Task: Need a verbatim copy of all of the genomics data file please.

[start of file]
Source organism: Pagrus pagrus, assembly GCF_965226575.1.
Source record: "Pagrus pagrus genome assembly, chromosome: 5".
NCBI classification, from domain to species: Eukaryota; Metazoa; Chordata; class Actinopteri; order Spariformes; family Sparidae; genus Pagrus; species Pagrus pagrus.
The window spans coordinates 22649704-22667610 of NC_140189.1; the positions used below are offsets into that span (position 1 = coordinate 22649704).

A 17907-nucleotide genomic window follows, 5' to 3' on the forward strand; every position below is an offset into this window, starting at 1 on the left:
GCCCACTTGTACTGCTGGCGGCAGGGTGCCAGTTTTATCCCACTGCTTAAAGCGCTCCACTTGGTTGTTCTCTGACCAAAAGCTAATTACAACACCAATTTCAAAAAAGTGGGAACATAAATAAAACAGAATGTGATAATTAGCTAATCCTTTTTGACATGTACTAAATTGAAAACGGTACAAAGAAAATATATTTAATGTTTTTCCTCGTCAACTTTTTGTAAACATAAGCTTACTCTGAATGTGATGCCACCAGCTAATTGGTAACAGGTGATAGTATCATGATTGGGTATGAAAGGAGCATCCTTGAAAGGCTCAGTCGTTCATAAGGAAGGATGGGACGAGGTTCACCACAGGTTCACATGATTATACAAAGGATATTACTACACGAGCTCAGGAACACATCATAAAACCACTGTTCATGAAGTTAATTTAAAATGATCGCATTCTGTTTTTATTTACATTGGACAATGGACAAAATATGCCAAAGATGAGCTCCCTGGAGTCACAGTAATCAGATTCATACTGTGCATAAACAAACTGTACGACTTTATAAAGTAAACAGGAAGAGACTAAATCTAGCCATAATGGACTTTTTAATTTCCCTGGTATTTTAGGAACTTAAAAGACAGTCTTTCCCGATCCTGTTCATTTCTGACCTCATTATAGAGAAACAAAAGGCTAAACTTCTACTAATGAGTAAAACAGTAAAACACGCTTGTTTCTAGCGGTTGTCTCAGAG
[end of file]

Source organism: Pagrus pagrus, assembly GCF_965226575.1.
Source record: "Pagrus pagrus genome assembly, chromosome: 5".
NCBI classification, from domain to species: Eukaryota; Metazoa; Chordata; class Actinopteri; order Spariformes; family Sparidae; genus Pagrus; species Pagrus pagrus.
The window spans coordinates 22649704-22667610 of NC_140189.1; the positions used below are offsets into that span (position 1 = coordinate 22649704).

A 17907-nucleotide genomic window follows, 5' to 3' on the forward strand; every position below is an offset into this window, starting at 1 on the left:
GCCCACTTGTACTGCTGGCGGCAGGGTGCCAGTTTTATCCCACTGCTTAAAGCGCTCCACTTGGTTGTTCTCTGACCAAAAGCTAATTACAACACCAATTTCAAAAAAGTGGGAACATAAATAAAACAGAATGTGATAATTAGCTAATCCTTTTTGACATGTACTAAATTGAAAACGGTACAAAGAAAATATATTTAATGTTTTTCCTCGTCAACTTTTTGTAAACATAAGCTTACTCTGAATGTGATGCCACCAGCTAATTGGTAACAGGTGATAGTATCATGATTGGGTATGAAAGGAGCATCCTTGAAAGGCTCAGTCGTTCATAAGGAAGGATGGGACGAGGTTCACCACAGGTTCACATGATTATACAAAGGATATTACTACACGAGCTCAGGAACACATCATAAAACCACTGTTCATGAAGTTAATTTAAAATGATCGCATTCTGTTTTTATTTACATTGGACAATGGACAAAATATGCCAAAGATGAGCTCCCTGGAGTCACAGTAATCAGATTCATACTGTGCATAAACAAACTGTACGACTTTATAAAGTAAACAGGAAGAGACTAAATCTAGCCATAATGGACTTTTTAATTTCCCTGGTATTTTAGGAACTTAAAAGACAGTCTTTCCCGATCCTGTTCATTTCTGACCTCATTATAGAGAAACAAAAGGCTAAACTTCTACTAATGAGTAAAACAGTAAAACACGCTTGTTTCTAGCGGTTGTCTCAGAG